Op-Ed: Eco-Devo, Public or Private but not Both

January 20, 2017

by John Pickerill

There was news last week about my county’s economic “development” corporation that may have statewide implication. The mayor and his board of works withdrew all city funding for the corporation. He proposed instead to give elected officials direct control over economic development.

Since the county government was already planning to withdraw its funding within the next year, that will soon leave the corporation as a 100-percent privately funded organization. So now the question is, will this be good or bad for our local economy?

It’s good in that local taxpayers won’t be forced to fund the group, it now having to prove its worth to earn future financing. It’s bad in that it creates a new government economic-development authority under complete control of politicians. Economic-development policy will likely be used even more for political gain rather than real economic prosperity.

In a free society, individual consumers decide the direction of the economy. Businesses are most successful when they best serve their customers. Good business owners live by the motto, “the customer is always right.” The only time government steps in is when someone refuses to honor their contract, commits fraud or does something harmful. Otherwise, government stays out of the way so that individuals can work together through their own social cooperation to make the best economic decisions.

But in a society where government oversteps these bounds, politicians and bureaucrats arrogantly think they can make better decisions for individuals than individuals can for themselves. That is when government force is used against taxpayers to fund their schemes. Tax abatements and taxpayer-funded infrastructure improvements are given to one company but not another. Politicians decide who wins and who loses. It’s a big, ugly step toward socialism.

Actually, I take that back. It opens up the whole process to corporations funding politicians re-election campaigns, who in turn hand out government favors to those same corporations. It’s a big, ugly step toward crony corporatism.

This is why this move is a positive step for an economic-development corporation. Now that it gets no government handout, its survival depends on admitting “the customer is always right,” and by doing so they will become a much more effective organization for our community. Our corporation will likely seek funding from local factories to remain solvent.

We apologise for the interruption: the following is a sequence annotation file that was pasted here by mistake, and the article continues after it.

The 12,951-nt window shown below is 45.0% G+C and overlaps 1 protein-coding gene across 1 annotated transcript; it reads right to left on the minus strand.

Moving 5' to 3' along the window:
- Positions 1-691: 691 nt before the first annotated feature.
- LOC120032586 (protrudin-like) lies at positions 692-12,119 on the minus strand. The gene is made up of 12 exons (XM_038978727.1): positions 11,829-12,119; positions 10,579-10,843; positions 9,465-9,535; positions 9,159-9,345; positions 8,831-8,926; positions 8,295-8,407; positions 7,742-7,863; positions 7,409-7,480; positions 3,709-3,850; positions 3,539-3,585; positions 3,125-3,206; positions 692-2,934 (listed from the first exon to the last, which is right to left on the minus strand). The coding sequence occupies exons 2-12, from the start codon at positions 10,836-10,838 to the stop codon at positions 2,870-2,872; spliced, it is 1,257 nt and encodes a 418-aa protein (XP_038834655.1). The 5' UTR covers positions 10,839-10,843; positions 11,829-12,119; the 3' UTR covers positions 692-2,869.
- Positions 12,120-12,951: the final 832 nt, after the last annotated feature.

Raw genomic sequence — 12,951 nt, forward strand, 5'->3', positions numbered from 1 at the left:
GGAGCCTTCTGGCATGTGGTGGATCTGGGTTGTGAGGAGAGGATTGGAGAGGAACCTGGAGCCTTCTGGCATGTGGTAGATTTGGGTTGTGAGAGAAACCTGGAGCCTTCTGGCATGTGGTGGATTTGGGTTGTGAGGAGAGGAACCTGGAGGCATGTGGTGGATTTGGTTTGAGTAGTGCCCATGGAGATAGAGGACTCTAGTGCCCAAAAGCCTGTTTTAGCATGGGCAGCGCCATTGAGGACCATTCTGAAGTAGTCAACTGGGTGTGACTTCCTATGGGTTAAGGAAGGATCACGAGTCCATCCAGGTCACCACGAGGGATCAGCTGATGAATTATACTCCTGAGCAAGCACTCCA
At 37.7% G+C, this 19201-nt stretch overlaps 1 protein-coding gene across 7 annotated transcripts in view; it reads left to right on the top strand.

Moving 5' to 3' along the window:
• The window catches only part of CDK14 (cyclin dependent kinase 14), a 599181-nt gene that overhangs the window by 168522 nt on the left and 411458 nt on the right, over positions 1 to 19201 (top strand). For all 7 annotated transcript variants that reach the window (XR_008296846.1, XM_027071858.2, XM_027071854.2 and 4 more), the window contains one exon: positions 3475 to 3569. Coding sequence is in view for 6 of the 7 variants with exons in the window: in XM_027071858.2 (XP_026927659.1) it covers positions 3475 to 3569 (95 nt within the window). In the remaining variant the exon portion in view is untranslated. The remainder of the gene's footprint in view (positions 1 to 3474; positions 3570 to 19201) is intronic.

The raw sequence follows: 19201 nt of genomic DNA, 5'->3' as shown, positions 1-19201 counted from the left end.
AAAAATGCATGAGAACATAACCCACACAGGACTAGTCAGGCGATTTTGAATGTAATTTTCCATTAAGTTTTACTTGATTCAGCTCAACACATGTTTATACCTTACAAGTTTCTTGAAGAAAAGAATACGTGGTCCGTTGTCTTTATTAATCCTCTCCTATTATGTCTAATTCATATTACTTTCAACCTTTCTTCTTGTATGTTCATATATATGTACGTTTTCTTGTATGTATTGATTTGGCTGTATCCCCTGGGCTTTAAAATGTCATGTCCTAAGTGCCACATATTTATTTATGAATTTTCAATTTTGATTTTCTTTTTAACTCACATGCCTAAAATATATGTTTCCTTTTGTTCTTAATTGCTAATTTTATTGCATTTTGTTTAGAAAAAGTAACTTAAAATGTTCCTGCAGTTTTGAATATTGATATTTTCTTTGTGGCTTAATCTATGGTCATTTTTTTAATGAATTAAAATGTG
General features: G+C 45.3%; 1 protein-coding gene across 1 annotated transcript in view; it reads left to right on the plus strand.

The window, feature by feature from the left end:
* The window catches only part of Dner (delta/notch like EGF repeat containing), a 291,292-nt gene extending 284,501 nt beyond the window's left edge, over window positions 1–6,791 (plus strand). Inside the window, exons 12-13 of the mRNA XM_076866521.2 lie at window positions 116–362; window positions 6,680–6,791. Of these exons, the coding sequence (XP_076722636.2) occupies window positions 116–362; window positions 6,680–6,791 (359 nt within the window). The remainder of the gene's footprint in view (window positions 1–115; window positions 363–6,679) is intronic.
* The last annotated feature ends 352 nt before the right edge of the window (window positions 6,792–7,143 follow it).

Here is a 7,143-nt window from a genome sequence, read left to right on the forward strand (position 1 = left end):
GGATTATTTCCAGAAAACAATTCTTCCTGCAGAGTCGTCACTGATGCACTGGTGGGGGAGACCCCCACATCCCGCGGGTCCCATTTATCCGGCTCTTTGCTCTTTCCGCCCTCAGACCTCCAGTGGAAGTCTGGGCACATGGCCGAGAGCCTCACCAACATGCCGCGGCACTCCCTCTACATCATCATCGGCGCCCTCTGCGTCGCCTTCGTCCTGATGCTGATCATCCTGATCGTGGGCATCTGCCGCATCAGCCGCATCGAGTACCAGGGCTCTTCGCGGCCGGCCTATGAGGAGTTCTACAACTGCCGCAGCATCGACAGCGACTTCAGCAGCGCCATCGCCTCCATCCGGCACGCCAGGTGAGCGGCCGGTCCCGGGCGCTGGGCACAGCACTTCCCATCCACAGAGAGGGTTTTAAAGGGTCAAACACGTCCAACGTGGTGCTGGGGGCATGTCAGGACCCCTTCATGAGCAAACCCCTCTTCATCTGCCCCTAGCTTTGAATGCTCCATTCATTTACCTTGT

That’s good because when local factories scream that they need a pool of good workers from which to hire, the economic-development corporation will have to deliver on its promise of workforce “development” if it hopes to keep them as investors. The corporation will also likely need funding from our community’s numerous small businesses. So when the corporation considers inviting an outside business to come to our county, it will tend to concentrate on those companies that best complement existing businesses.

On the other hand, the proposed Economic Development Authority, being government funded and controlled, will tend to make decisions based on getting politicians re-elected. Stanford economist Thomas Sowell put it best: “No one will really understand politics until they understand that politicians are not trying to solve our problems. They are trying to solve their own problems — of which getting elected and re-elected are No. 1 and No. 2. Whatever is No. 3 is far behind.”

An economic development corporation, as a privately-funded organization, is a step in the right direction. Creating a government Economic Development Authority is a step in the wrong direction.

John Pickerill, former chairman of the Montgomery County Republican Party, wrote this for the Indiana Policy Review Foundation. A graduate of Purdue University and the Navy Nuclear Propulsion Program, Pickerill retired from the U.S. Navy with the rank of Commander.



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